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Restorative justice is a conflict resolving method that focuses more on the mental aspects of justice rather than the physical imprisonment of criminals.
This approach consists of identifying who was affected by the crime, getting the input of both the offender and the victim, and taking whatever steps necessary to rehabilitate them both back into society.
Some of these steps include going to daily/weekly/monthly groups aimed at helping criminals and victims return to society safely and comfortably. Restorative justice allows the victim and the offender to come to a greater understanding of one another, and in some cases work past the issue at hand and return to their daily lives stronger than they were before.
I have seen restorative justice in action, and it has had very positive outcomes. When I was younger, I loved to tickle my little brother. I thought it was the most entertaining thing in the world, but he absolutely hated it. He would get so upset and feel powerless and angry every time, so eventually my brother went to my dad and had him mediate while we talked out our issues. In the end we were able to resolve the conflict because I was to have $15 removed from my bank account and placed in his account every time I tickled him.
I agreed because I realized after talking with my brother in a controlled environment that I was actually hurting him and he was losing trust in me. My dad made a great decision when he decided to try using restorative justice instead of just putting me in a time-out. My brother and I continued to use this style of conflict resolution every time we got into a major argument and it was, and still is, effective and helpful.
At the very end of World War I, the United States, Great Britain and France got together at the Paris Peace Conference. Their goal was to decide what should happen to Germany. Germany was not invited to the conference and had no say in what was to be done. Germany was forced to sign the Treaty of Versailles, which stated that World War I was entirely Germany (and Austria’s) fault. The treaty also demanded that Germany pay for all the damage caused by the war and was no longer allowed to have an air force or an army greater than 100,000 men.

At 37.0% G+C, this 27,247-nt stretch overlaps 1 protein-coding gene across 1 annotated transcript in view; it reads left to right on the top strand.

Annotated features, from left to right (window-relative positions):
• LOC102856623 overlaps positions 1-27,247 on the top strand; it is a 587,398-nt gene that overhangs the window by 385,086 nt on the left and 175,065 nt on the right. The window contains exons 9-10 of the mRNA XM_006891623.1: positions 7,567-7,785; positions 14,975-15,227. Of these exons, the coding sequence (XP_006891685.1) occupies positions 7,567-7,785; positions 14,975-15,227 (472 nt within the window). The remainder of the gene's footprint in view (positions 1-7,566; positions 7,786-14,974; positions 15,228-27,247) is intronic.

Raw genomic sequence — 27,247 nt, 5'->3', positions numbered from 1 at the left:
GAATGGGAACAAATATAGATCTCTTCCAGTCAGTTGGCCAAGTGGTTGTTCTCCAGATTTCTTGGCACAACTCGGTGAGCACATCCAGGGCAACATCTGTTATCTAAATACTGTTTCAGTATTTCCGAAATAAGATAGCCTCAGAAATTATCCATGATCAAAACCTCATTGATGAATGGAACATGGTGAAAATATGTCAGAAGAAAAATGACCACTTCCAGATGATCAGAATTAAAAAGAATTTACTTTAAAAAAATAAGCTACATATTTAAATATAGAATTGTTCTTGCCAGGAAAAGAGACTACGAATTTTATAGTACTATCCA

In the end, Germany owed the Allied forces 132 billion gold marks ($33 billion), which was clearly unreasonable and impossible to pay back, considering Germany had put all of the money and resources it had into the war, leaving it devastated and hardly able to feed its own people.
Germany began printing money to pay back its debt, causing great inflation and not fixing anything. Ultimately the way World War I was handled led to many more negative outcomes than positive. World War II for example.
If Germany had been invited to the Treaty of Paris and the U.S., Great Britain, and France had taken the time to listen to Germany’s point of view, many conflicts could have been avoided, possibly even World War II.
Restorative Justice is not easily obtainable. If you want all parties to be happy with the outcome, everyone has to work together to achieve the best results. Working together can be very difficult, especially if you’re trying to work with someone you have wronged or who has wronged you, but it is not impossible.
Justice can be served without ruining lives. Martin Luther King Jr. once said, “Human progress is neither automatic nor inevitable. … Every step toward the goal of justice requires sacrifice, suffering and struggle; the tireless exertions and passionate concern of dedicated individuals.” meaning, justice is something that you must work for, it doesn’t come easily. Yet, when it is obtained, your struggle will be worth the effort.
When my brother and I had to sit in a room together and discuss our differences, it wasn’t fun, but it was necessary to resolve our conflict. If Germany had been invited to the Paris Peace conference, it wouldn’t have been pleasant, but it would have been necessary to work out a resolution that would have resulted in better outcomes than what the actual outcome was.
Courtney Tolhurst is a student at Sonora High School. This is her award winning essay for the Martin Luther King Jr. essay contest.